Motorist proves feeling ‘fit to drive’ does not mean you’re below limit


A Scottish motorist has proven that feeling “fit to drive” the afternoon after the night before does not necessarily mean you are below the legal limit.

© SWD/Deadline News

Michael Higgins, 40, a photographer from South Queensferry in Edinburgh, discovered he was still over the limit at lunchtime on Friday – almost 13 hours after his last pint.

Before getting behind the wheel luckily he was able to use his handheld breathalyser to find out if it was safe and legal for him to drive.

Michael, who consumed an estimated 8-10 pints on Thursday evening, blew 35 microgrammes per 100 milliliters of breath which equaled the limit in England and Wales, but was almost double the Scottish limit of 22 at 12.45pm on Friday.

The device which costs less than thirty pounds potentially saved his license and a lengthy criminal record, on the same day Police Scotland launched their festive drink driving campaign. The campaign will run until Tuesday 2nd January 2018.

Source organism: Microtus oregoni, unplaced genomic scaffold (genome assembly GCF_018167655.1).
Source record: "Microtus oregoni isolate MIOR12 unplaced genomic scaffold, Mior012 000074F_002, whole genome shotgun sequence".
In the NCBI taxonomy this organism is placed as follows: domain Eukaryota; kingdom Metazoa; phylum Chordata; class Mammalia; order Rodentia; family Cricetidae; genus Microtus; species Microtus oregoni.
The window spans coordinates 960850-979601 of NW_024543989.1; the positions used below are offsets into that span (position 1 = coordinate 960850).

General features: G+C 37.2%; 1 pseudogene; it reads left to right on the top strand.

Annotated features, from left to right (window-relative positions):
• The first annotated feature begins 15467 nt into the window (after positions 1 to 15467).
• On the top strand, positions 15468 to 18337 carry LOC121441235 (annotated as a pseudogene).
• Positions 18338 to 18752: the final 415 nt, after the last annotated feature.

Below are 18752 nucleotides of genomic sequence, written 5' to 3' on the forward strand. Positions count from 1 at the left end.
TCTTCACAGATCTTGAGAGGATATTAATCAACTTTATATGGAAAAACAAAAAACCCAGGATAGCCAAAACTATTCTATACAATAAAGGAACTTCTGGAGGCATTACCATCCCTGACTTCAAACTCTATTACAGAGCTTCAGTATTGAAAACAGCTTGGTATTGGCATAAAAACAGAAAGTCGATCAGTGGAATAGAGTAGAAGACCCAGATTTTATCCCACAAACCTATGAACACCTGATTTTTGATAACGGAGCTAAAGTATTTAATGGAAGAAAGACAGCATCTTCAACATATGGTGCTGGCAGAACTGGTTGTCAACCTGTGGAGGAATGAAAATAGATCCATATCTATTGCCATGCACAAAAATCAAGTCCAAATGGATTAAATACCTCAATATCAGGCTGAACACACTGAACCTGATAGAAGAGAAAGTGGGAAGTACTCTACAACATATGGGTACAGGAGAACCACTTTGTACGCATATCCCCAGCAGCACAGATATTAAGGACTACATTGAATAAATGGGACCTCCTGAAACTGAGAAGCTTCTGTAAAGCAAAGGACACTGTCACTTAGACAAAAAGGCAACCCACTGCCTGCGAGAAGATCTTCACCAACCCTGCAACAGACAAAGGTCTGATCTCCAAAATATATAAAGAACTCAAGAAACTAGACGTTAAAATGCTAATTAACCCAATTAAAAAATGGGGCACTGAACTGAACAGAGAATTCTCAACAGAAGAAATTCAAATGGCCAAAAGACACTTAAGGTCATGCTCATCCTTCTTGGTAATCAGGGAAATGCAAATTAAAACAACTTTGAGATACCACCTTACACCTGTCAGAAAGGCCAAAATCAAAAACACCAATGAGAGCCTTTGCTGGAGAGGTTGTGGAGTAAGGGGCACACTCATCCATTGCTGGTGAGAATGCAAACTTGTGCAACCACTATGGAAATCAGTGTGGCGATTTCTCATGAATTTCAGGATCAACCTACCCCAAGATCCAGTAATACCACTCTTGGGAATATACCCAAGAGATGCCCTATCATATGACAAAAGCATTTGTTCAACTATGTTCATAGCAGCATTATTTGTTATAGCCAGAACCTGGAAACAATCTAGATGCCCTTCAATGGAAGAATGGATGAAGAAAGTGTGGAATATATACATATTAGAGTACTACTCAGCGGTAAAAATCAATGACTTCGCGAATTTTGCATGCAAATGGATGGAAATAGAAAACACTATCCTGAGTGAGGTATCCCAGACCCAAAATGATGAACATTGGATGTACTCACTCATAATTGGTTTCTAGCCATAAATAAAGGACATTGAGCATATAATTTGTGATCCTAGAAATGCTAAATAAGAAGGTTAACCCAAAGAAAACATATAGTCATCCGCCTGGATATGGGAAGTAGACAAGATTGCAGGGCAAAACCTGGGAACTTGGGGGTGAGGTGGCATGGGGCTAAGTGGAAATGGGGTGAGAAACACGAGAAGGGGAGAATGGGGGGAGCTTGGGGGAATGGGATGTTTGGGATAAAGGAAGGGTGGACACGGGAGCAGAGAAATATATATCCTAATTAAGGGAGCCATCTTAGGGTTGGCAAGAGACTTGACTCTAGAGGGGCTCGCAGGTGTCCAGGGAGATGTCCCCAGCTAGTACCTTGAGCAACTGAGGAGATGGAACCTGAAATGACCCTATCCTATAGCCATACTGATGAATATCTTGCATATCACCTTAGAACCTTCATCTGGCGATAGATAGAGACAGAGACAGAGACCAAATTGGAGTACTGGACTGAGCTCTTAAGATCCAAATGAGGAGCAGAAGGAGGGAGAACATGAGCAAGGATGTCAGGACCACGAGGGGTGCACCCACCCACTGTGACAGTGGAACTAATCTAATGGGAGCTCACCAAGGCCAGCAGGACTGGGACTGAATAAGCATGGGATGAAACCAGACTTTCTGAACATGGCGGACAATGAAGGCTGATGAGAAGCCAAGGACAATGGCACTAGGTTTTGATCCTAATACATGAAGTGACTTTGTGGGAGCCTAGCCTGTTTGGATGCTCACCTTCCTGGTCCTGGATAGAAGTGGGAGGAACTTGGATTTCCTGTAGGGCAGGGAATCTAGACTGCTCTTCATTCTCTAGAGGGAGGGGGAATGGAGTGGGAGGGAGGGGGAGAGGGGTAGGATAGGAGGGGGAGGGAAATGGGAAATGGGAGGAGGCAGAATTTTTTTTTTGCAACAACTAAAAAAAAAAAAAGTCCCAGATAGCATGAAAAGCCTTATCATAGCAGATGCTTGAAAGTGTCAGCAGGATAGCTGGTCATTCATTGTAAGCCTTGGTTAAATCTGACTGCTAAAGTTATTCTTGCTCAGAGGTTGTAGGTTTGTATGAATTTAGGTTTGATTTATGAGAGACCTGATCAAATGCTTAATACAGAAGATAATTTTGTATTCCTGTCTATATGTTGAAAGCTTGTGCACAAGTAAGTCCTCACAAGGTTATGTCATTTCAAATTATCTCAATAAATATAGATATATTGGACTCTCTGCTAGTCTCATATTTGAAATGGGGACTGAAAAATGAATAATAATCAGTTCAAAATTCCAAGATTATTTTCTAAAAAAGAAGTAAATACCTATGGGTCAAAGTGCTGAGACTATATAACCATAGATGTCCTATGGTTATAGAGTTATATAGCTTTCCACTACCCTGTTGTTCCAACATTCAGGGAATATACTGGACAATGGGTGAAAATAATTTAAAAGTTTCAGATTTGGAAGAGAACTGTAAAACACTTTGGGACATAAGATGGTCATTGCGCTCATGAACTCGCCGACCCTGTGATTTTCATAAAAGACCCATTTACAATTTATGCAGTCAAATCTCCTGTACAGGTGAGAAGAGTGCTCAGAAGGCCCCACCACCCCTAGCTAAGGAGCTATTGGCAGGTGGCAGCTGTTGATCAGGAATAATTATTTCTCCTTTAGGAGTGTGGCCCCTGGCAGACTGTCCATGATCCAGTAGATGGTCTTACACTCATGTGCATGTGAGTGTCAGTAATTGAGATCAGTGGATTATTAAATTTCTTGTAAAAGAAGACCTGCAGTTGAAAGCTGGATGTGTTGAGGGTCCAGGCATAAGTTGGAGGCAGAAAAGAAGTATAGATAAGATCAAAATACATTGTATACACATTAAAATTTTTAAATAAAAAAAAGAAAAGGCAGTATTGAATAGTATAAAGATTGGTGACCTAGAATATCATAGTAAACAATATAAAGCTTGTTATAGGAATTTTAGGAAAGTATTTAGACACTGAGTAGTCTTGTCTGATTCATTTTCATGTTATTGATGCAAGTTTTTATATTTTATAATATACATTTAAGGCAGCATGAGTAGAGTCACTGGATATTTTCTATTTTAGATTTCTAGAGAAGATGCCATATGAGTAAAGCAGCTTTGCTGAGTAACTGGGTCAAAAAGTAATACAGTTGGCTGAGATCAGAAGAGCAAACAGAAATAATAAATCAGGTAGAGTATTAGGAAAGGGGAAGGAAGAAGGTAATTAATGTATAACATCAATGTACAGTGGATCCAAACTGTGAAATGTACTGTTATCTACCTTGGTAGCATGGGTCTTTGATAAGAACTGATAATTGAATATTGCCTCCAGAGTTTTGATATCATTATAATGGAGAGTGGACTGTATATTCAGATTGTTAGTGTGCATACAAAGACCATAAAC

Hunter Abbott, Managing Director AlcoSense Laboratories that manufactures the devices said: “It’s not just about being below the limit. At the Scottish limit you are 5 times as likely to be involved in a fatal accident than when sober.

© SWD/Deadline News

“If you drink in the evening, take a taxi, but be aware that you could still have alcohol in your system the morning after the night before. As everyone processes alcohol slightly differently, it’s difficult to calculate when you’ll be clear the next day.

“Using an accurate personal breathalyser gives you the tools to make an informed decision, rather than leaving it to potentially fatal guesswork.”

Roads Policing Inspector Campbell Moffat said: “If you choose to drink drive you run the risk of being caught, reported to the court, disqualified from driving for a minimum period of 12 months, have a criminal record for a lengthy period and in some cases your vehicle maybe subject to forfeiture. Getting caught will no doubt have wider implications in other areas of your life.

“So, if you do decide to go out, plan ahead and think about how you are going to get home. The message is quite simple – the best approach is none.”

Anyone with information on drink drivers, at anytime, (not just during the campaign) can contact Police on the 999 emergency number, or alternatively through Crimestoppers if you wish to remain anonymous on 0800 555 111.